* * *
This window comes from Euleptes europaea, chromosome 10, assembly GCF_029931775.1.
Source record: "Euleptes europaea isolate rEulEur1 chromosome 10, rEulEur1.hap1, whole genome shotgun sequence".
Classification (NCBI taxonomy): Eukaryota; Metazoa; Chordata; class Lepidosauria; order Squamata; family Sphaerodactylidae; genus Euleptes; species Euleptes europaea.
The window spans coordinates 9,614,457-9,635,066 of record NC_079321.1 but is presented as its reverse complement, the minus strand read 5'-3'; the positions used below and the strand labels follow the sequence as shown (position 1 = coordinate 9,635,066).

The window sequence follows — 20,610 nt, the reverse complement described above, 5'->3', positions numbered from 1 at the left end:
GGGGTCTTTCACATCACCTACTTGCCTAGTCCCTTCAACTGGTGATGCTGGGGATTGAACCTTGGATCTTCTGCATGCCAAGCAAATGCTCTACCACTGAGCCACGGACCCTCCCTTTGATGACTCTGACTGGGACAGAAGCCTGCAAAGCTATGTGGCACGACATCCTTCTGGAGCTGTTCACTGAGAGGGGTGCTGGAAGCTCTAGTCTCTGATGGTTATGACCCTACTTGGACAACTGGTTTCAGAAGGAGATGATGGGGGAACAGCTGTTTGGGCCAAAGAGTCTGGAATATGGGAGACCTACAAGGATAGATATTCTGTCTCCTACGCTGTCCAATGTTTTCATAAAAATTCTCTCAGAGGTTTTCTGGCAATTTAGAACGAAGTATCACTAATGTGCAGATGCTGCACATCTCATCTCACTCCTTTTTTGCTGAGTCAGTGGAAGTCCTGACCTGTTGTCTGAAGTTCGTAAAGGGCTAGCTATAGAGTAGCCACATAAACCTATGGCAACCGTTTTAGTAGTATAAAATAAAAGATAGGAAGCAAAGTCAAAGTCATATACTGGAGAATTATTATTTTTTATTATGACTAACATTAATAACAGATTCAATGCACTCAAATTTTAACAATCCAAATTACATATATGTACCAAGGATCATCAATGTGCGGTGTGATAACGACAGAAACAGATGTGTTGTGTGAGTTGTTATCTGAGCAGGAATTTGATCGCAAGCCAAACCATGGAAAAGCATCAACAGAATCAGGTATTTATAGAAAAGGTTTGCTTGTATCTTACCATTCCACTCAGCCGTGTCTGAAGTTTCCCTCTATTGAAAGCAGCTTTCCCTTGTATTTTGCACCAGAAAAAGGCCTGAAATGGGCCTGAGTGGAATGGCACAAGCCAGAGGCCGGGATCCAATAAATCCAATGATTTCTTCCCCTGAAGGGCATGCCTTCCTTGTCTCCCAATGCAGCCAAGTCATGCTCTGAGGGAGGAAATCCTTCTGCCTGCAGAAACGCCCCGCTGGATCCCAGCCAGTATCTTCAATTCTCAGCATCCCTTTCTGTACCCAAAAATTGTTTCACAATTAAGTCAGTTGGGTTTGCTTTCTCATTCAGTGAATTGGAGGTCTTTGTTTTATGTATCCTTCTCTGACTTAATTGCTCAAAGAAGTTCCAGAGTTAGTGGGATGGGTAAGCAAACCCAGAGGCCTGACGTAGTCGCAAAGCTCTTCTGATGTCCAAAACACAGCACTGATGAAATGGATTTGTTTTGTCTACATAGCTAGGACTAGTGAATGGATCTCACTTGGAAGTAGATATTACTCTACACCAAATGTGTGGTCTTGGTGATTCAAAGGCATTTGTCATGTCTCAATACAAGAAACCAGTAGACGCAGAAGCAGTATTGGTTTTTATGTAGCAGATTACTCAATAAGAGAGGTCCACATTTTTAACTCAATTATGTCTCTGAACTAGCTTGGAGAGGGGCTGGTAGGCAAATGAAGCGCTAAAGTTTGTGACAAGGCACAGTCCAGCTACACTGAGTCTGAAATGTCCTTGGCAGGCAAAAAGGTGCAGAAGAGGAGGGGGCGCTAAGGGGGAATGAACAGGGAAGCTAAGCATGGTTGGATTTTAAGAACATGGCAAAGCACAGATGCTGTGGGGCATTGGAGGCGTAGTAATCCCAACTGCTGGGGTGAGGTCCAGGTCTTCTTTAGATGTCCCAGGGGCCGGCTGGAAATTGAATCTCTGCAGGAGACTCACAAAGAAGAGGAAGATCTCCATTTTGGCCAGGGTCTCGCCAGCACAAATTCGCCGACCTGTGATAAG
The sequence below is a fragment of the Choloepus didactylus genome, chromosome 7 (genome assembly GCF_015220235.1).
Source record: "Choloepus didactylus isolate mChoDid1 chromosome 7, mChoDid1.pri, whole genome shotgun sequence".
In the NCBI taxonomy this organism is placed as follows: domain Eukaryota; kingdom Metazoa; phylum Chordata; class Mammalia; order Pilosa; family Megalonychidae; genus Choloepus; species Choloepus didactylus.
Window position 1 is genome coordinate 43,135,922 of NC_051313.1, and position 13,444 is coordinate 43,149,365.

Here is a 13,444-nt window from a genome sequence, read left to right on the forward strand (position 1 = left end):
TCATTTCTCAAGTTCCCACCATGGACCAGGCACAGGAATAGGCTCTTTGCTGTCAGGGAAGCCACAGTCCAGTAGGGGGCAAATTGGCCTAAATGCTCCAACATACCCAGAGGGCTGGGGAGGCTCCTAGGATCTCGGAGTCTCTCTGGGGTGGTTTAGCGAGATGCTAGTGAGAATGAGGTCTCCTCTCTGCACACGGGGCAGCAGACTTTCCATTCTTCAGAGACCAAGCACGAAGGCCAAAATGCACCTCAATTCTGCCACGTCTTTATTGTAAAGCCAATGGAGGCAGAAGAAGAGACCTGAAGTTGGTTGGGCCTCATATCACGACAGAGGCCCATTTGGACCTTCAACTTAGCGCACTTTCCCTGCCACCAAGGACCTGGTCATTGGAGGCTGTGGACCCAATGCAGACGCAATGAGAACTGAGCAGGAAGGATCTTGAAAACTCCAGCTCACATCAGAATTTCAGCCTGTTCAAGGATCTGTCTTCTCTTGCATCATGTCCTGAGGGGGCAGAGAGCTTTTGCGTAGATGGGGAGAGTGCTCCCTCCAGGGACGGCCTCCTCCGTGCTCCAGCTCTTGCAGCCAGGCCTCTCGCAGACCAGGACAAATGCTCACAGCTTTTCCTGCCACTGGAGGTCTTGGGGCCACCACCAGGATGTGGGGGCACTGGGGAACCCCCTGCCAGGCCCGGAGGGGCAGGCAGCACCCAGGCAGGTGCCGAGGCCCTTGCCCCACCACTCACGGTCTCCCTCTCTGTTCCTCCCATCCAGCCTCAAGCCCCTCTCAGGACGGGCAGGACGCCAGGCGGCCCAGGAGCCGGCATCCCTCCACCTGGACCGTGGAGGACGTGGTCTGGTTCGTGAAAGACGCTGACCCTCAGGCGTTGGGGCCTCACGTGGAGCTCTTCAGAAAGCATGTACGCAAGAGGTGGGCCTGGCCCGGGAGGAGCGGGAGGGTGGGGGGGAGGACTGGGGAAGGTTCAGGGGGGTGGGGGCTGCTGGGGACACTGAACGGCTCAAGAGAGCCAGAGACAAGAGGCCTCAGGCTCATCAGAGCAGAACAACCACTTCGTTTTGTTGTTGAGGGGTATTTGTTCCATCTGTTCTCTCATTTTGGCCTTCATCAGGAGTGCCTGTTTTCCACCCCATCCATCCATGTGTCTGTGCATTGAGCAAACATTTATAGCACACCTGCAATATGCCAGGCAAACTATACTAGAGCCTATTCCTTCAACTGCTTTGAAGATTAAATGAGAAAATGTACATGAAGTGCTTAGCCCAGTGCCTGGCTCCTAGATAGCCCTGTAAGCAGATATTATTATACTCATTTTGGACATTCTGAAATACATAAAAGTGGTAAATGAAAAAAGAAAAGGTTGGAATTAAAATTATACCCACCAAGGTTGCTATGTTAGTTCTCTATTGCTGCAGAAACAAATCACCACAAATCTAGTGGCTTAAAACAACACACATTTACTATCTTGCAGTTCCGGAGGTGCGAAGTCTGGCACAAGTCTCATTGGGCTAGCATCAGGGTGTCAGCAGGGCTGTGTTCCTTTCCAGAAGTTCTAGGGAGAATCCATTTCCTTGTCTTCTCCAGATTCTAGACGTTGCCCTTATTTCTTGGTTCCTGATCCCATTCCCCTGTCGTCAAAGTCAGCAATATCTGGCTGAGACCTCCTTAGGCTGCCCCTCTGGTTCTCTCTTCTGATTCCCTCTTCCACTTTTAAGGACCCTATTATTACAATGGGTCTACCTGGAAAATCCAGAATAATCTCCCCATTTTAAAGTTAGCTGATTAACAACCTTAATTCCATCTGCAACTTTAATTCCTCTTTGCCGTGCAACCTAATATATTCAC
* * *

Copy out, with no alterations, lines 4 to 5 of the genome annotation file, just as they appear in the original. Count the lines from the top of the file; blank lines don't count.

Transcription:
The window spans coordinates 9,614,457-9,635,066 of record NC_079321.1 but is presented as its reverse complement, the minus strand read 5'-3'; the positions used below and the strand labels follow the sequence as shown (position 1 = coordinate 9,635,066).

The window sequence follows — 20,610 nt, the reverse complement described above, 5'->3', positions numbered from 1 at the left end: